So, with this basic recipe of making reality programming teenagers are being drawn into this toxic TV. Youth can easily relate to the emotions and situations of the reality show stars, like trying to avoid rejection by making friends and/or alliances. Also in the article, David Hiltbrand states that the top shows watched by teens are reality programs. There is lots of evidence that shows the effect of reality television on teenagers and the fact that reality television is greatly consumed by teenagers today.
So, there must be something about reality shows that make them able to pull in such a large group of teens, and that would be the fact that they are able to identify with reality show characters which makes the reality show more enjoyable. This goes hand and hand with the cultivation theory. This theory can have a negative effect on teens about the real world. The Cultivation theory put simply suggests that exposure to large amounts of television will over time cultivate viewers perception of reality. A large amount of television watching is seen as “cultivating” this theory suggests that you would become more engrossed in television programming than in everyday life. The idea is presented to a passive audience, such as children often accept the ideas and therefore influence large groups into conforming behind the ideas. This gives the media a significant influence over youth audiences. ”(Cultivation Theory and Research) Children of a young age usually don’t get to experience the world and don’t have many life experiences to refer to, but by the time they do are using the ideas and thoughts that have been given to them through the media.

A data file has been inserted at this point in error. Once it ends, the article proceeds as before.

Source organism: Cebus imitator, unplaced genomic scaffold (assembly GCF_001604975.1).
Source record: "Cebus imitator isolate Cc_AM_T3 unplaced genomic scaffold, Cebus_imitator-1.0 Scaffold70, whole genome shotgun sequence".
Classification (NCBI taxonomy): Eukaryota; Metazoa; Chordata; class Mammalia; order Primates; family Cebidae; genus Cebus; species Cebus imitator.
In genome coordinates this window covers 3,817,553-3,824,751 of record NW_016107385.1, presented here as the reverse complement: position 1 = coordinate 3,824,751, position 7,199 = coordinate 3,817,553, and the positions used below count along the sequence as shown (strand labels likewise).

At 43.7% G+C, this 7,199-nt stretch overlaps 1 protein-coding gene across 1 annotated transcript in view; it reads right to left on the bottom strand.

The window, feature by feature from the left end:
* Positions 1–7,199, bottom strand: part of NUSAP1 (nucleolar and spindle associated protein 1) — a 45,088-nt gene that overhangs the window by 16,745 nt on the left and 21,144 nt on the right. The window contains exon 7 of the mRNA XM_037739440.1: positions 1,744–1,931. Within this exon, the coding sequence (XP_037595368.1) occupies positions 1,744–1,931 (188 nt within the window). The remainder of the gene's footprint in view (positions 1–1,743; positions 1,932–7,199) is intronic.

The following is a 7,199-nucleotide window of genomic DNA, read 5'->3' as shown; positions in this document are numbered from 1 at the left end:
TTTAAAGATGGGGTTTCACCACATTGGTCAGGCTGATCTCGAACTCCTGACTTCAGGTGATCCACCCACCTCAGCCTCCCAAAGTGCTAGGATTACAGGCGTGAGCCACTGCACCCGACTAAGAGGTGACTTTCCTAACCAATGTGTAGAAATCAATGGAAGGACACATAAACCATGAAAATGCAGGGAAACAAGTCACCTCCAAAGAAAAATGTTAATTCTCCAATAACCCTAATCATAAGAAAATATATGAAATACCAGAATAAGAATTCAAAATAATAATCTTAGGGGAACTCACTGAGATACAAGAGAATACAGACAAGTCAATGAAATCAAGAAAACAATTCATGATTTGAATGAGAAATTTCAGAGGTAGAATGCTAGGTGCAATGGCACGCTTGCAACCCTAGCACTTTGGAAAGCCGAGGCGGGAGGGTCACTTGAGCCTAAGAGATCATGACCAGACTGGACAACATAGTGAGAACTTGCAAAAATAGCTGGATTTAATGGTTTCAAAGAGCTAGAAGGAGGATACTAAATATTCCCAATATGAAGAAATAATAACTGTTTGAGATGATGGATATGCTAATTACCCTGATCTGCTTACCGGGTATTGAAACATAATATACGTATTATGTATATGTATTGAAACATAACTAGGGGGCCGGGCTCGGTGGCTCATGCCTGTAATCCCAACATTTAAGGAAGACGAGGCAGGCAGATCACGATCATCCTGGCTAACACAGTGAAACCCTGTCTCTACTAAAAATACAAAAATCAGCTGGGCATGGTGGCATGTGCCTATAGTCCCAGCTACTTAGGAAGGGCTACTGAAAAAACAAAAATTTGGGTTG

Television can also fill with a wealth of good and educational programming. Having different news stations with different points of view, quality reality shows such as “Downsized” or a show like “Too fat for 15”. But are young people rushing home to watch these programs. The teens that I talked to admitted that they had not seen the shows. Although I know the opinion of a few really doesn’t make the majority. Many researchers are telling parents monitor their child’s television and media intake. By monitoring what they watch you can also monitor the amount.
In my own experience this message rings true I often monitor the programming my children watch because I know they are young and impressionable. In conclusion watching TV or consuming other forms of media does seem to have replaced dressing up or reading books as the favorite pastime for our youth. Yes, media can alter the thoughts of young impressionable minds if consumed in large amounts but if monitored by parents and by parents steering their children in the right direction media can be a be a powerful tool to gain information about the world.
People often refer to reality television as the armpit of entertainment. This may be so but it is just that entertainment and as far as the values portrayed in them I wouldn’t exactly call them that. Television stations have found a “formula” to make money; it’s not always a positive message behind it but there are a few with a positive message out there. Instilling the values in your children while they are young would be the best way to avoid them wanting to take the messages from TV and applying them to everyday life.